The Last: Naruto the Movie review by Adrijan Arsovski - Cinema Paradiso
The Last: Naruto The Movie showcases the true breathtaking ingenuity of modern Japanese animation in all its glory, with such precision in techniques that overshadow their western counterparts by unquantifiable lengths of measure. It’s a perfect blend of action and drama that elicit such strong emotions upon first viewing that one cannot help but be reminded of the great Japanese animated classics such as Neon Genesis Evangelion and the one that probably started all -- Akira.
Japanese animation is the perfect counterpart in tone, depth, maturity and otherwise, to the western most popular animated features that hold PG13 ratings. When put against each other – one can dissect both and end up with such disparities between the two, so that the latter cannot hold its merits and just fall flat upon such comparison. Director Tsuneo Kobayashi’s animated feature is filled with character depth, energy and strong sense of urgency that propel the protagonists forward; at any given time one can uncover their motivations underneath the most intense of action scenes – they act with a purpose only living things can possess. This here is a staple of writing that is good.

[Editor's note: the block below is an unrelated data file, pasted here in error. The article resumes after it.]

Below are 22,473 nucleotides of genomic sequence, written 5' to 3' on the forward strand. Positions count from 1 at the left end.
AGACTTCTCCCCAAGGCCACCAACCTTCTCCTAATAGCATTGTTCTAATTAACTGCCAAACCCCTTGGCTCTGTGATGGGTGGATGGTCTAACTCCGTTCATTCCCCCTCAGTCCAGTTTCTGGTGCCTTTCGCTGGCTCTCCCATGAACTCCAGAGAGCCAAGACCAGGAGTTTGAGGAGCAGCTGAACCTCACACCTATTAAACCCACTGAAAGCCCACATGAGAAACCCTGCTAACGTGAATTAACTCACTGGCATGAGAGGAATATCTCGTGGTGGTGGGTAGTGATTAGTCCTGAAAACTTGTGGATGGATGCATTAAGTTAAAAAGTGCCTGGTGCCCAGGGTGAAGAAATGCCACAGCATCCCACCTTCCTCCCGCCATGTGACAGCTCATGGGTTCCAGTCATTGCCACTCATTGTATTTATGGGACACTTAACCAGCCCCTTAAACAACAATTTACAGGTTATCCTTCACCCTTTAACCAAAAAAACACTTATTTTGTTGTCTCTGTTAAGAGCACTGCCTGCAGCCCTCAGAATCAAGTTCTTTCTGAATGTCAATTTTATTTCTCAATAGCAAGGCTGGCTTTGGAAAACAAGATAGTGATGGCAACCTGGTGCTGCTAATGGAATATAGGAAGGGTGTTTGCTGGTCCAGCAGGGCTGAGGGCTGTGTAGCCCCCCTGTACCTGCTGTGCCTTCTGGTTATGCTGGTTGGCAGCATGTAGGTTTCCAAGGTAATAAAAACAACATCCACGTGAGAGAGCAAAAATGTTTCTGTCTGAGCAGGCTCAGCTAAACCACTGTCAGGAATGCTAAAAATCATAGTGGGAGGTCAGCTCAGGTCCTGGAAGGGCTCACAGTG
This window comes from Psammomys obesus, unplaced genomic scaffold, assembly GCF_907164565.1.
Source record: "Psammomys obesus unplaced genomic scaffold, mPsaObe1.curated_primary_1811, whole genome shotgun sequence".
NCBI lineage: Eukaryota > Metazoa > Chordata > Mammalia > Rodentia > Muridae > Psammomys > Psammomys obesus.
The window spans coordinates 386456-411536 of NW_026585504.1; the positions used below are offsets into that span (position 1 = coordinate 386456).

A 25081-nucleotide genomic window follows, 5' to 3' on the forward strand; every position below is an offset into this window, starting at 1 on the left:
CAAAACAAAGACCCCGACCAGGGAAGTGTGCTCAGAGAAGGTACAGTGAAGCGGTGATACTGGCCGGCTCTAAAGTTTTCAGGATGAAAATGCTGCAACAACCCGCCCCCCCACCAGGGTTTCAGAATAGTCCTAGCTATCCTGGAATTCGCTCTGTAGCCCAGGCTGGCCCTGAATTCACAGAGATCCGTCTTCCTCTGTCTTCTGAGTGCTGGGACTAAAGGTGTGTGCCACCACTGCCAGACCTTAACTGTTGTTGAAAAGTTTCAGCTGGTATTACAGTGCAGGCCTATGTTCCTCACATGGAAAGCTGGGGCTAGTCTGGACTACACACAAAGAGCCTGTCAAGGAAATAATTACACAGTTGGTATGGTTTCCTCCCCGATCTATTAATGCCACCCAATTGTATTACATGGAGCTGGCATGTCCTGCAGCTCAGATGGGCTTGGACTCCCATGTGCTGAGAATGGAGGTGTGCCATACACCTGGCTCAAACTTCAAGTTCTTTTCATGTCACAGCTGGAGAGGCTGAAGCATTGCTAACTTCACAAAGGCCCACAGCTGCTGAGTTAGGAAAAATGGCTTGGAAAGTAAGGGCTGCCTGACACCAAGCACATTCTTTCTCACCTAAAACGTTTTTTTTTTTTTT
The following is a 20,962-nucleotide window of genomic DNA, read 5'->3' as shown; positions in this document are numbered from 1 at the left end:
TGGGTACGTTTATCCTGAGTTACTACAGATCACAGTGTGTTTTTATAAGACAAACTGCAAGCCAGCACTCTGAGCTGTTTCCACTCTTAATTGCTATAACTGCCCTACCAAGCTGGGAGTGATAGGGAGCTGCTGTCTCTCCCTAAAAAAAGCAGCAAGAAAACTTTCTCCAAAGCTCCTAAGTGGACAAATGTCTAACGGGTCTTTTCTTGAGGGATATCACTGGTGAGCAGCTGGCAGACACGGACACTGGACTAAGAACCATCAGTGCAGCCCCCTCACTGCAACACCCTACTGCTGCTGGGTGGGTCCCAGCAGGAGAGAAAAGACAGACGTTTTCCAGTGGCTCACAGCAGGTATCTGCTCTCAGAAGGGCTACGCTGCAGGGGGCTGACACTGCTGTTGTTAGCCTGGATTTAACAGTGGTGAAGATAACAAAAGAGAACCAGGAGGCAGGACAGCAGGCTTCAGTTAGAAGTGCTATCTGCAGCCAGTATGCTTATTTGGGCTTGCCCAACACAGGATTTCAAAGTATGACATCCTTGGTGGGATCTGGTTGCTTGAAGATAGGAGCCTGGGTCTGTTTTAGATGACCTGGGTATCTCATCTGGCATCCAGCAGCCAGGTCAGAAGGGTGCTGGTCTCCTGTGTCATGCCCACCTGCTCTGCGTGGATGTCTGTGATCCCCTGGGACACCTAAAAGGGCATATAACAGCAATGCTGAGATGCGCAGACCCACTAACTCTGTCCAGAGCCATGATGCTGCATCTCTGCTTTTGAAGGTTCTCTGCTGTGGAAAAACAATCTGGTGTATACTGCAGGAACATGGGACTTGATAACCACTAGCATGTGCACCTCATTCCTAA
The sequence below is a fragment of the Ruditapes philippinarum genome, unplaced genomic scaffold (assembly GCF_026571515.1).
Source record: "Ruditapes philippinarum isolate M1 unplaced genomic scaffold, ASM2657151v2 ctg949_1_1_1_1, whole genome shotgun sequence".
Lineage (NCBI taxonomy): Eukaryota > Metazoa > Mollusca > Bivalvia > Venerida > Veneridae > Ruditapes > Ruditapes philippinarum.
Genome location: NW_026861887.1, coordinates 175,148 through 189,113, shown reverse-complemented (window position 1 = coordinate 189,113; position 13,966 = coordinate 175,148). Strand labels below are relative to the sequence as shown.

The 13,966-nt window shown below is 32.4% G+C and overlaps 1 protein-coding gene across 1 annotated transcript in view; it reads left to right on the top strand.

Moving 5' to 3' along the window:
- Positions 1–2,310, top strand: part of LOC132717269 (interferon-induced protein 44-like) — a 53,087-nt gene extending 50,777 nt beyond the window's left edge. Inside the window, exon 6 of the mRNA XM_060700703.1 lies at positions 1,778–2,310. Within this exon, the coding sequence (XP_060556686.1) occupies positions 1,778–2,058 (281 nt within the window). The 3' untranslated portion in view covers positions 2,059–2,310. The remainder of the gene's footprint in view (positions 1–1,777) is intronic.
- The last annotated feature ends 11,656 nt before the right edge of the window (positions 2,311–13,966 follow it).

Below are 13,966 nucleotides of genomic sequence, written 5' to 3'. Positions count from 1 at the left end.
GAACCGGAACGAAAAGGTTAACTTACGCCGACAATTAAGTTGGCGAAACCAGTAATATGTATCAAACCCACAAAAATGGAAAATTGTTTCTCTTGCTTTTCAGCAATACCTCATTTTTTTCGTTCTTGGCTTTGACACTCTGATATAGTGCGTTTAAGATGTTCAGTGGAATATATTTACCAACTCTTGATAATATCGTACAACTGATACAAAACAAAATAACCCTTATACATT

Which brings us to The Last: Naruto The Movie’s structure: it’s written in two parts 1) slowly establishing the plot through in-depth character drama and 2) unraveling the outcome through meticulously planned action with clearly established character motivations. As someone who hasn’t watched a single episode of the Naruto phenomenon, nor read the manga, I found myself understanding everything that was thrown at me: their motivations, fears, desires. This is partially achieved via retrospection, although said flashbacks are brief, straight and to the point with some minor twists here and there thrown in for good measure.
The greatest traits of The Last: Naruto The Movie are the animation itself, the gorgeous blend of 2D with 3D and the soundtrack, with the sound effects probably taking the cake all things considered. Every scene feels perfectly planned and executed, with cuts and edits on par with the greatest animated (and otherwise) classics of cinema. One little nitpick would indicate its fast pace and lightning-fast edits (mostly prominent in the second part), but by then one should probably feel completely immersed in order to notice such minor flaws. It’s also wonderful how the animators chose 2D character sprites over 3D environments – probably a formula other pieces that’re yet-to-come should firmly stick unto.
In conclusion, The Last: Naruto The Movie is the pinnacle of Japanese filmmaking in general, and while it’s undoubtedly aimed at teens and younger adults, it shouldn’t prevent adults enjoying it either.